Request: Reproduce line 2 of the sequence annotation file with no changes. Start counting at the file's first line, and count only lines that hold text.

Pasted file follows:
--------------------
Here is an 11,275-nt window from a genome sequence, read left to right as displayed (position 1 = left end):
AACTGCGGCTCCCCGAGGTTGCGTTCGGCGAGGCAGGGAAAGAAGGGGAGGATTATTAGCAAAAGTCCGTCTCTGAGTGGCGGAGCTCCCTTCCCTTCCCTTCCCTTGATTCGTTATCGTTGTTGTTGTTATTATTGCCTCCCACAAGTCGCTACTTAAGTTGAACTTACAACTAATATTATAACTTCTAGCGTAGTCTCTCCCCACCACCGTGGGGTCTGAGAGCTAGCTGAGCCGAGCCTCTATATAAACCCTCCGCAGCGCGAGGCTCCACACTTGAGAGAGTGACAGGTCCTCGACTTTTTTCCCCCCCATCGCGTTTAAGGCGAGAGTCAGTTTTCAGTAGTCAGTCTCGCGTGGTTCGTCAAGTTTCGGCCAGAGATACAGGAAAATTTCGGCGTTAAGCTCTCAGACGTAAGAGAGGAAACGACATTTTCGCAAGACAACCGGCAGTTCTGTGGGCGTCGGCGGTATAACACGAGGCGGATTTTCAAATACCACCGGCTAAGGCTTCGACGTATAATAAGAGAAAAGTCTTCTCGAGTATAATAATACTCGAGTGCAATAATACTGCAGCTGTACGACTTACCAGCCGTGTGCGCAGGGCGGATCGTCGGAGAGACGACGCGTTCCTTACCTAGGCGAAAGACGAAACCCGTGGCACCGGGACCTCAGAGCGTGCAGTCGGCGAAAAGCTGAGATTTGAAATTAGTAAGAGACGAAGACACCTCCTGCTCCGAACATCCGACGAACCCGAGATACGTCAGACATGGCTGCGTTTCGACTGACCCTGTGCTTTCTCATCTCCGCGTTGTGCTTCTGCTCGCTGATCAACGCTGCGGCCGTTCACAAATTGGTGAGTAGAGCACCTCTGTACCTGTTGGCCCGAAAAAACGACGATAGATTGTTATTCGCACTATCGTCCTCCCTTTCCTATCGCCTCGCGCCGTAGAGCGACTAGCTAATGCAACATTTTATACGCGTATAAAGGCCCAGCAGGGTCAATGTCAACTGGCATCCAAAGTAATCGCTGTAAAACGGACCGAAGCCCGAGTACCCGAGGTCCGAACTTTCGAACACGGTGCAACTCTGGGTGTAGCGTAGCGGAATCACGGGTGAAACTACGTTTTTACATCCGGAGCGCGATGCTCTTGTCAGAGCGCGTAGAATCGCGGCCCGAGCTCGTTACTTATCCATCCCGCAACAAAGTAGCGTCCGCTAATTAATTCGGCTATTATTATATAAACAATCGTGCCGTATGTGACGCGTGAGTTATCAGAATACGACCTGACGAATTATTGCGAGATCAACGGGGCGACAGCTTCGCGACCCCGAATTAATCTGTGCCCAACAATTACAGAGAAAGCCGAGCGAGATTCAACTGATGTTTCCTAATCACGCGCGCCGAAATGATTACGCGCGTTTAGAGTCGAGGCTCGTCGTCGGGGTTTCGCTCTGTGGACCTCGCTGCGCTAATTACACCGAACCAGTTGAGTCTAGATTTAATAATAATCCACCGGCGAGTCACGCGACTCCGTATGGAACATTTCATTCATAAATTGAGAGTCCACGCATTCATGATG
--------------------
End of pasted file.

AACTGCGGCTCCCCGAGGTTGCGTTCGGCGAGGCAGGGAAAGAAGGGGAGGATTATTAGCAAAAGTCCGTCTCTGAGTGGCGGAGCTCCCTTCCCTTCCCTTCCCTTGATTCGTTATCGTTGTTGTTGTTATTATTGCCTCCCACAAGTCGCTACTTAAGTTGAACTTACAACTAATATTATAACTTCTAGCGTAGTCTCTCCCCACCACCGTGGGGTCTGAGAGCTAGCTGAGCCGAGCCTCTATATAAACCCTCCGCAGCGCGAGGCTCCACACTTGAGAGAGTGACAGGTCCTCGACTTTTTTCCCCCCCATCGCGTTTAAGGCGAGAGTCAGTTTTCAGTAGTCAGTCTCGCGTGGTTCGTCAAGTTTCGGCCAGAGATACAGGAAAATTTCGGCGTTAAGCTCTCAGACGTAAGAGAGGAAACGACATTTTCGCAAGACAACCGGCAGTTCTGTGGGCGTCGGCGGTATAACACGAGGCGGATTTTCAAATACCACCGGCTAAGGCTTCGACGTATAATAAGAGAAAAGTCTTCTCGAGTATAATAATACTCGAGTGCAATAATACTGCAGCTGTACGACTTACCAGCCGTGTGCGCAGGGCGGATCGTCGGAGAGACGACGCGTTCCTTACCTAGGCGAAAGACGAAACCCGTGGCACCGGGACCTCAGAGCGTGCAGTCGGCGAAAAGCTGAGATTTGAAATTAGTAAGAGACGAAGACACCTCCTGCTCCGAACATCCGACGAACCCGAGATACGTCAGACATGGCTGCGTTTCGACTGACCCTGTGCTTTCTCATCTCCGCGTTGTGCTTCTGCTCGCTGATCAACGCTGCGGCCGTTCACAAATTGGTGAGTAGAGCACCTCTGTACCTGTTGGCCCGAAAAAACGACGATAGATTGTTATTCGCACTATCGTCCTCCCTTTCCTATCGCCTCGCGCCGTAGAGCGACTAGCTAATGCAACATTTTATACGCGTATAAAGGCCCAGCAGGGTCAATGTCAACTGGCATCCAAAGTAATCGCTGTAAAACGGACCGAAGCCCGAGTACCCGAGGTCCGAACTTTCGAACACGGTGCAACTCTGGGTGTAGCGTAGCGGAATCACGGGTGAAACTACGTTTTTACATCCGGAGCGCGATGCTCTTGTCAGAGCGCGTAGAATCGCGGCCCGAGCTCGTTACTTATCCATCCCGCAACAAAGTAGCGTCCGCTAATTAATTCGGCTATTATTATATAAACAATCGTGCCGTATGTGACGCGTGAGTTATCAGAATACGACCTGACGAATTATTGCGAGATCAACGGGGCGACAGCTTCGCGACCCCGAATTAATCTGTGCCCAACAATTACAGAGAAAGCCGAGCGAGATTCAACTGATGTTTCCTAATCACGCGCGCCGAAATGATTACGCGCGTTTAGAGTCGAGGCTCGTCGTCGGGGTTTCGCTCTGTGGACCTCGCTGCGCTAATTACACCGAACCAGTTGAGTCTAGATTTAATAATAATCCACCGGCGAGTCACGCGACTCCGTATGGAACATTTCATTCATAAATTGAGAGTCCACGCATTCATGATG